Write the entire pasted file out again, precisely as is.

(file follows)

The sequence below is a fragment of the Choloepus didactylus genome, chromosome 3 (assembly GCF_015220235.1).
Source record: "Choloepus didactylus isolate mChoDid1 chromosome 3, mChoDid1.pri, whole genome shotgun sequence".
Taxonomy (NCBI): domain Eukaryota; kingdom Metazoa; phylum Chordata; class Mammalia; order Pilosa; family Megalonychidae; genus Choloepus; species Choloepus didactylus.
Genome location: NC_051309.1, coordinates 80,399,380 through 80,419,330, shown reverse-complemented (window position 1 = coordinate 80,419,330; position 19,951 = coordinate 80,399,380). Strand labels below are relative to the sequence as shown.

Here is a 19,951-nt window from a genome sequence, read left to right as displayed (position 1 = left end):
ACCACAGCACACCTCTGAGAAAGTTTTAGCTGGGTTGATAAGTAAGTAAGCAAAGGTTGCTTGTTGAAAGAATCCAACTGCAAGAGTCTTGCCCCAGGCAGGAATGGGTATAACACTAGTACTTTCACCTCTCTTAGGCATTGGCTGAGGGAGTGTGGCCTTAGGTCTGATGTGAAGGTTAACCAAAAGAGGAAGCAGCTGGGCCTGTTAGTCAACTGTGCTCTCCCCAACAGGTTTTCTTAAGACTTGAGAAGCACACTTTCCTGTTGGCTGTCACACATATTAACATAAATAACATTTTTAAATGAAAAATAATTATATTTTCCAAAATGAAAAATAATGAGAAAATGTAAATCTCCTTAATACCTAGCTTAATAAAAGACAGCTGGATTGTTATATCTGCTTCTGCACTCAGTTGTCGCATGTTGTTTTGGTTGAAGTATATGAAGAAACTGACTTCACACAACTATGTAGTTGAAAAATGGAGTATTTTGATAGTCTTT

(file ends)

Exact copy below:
The sequence below is a fragment of the Choloepus didactylus genome, chromosome 3 (assembly GCF_015220235.1).
Source record: "Choloepus didactylus isolate mChoDid1 chromosome 3, mChoDid1.pri, whole genome shotgun sequence".
Taxonomy (NCBI): domain Eukaryota; kingdom Metazoa; phylum Chordata; class Mammalia; order Pilosa; family Megalonychidae; genus Choloepus; species Choloepus didactylus.
Genome location: NC_051309.1, coordinates 80,399,380 through 80,419,330, shown reverse-complemented (window position 1 = coordinate 80,419,330; position 19,951 = coordinate 80,399,380). Strand labels below are relative to the sequence as shown.

Here is a 19,951-nt window from a genome sequence, read left to right as displayed (position 1 = left end):
ACCACAGCACACCTCTGAGAAAGTTTTAGCTGGGTTGATAAGTAAGTAAGCAAAGGTTGCTTGTTGAAAGAATCCAACTGCAAGAGTCTTGCCCCAGGCAGGAATGGGTATAACACTAGTACTTTCACCTCTCTTAGGCATTGGCTGAGGGAGTGTGGCCTTAGGTCTGATGTGAAGGTTAACCAAAAGAGGAAGCAGCTGGGCCTGTTAGTCAACTGTGCTCTCCCCAACAGGTTTTCTTAAGACTTGAGAAGCACACTTTCCTGTTGGCTGTCACACATATTAACATAAATAACATTTTTAAATGAAAAATAATTATATTTTCCAAAATGAAAAATAATGAGAAAATGTAAATCTCCTTAATACCTAGCTTAATAAAAGACAGCTGGATTGTTATATCTGCTTCTGCACTCAGTTGTCGCATGTTGTTTTGGTTGAAGTATATGAAGAAACTGACTTCACACAACTATGTAGTTGAAAAATGGAGTATTTTGATAGTCTTT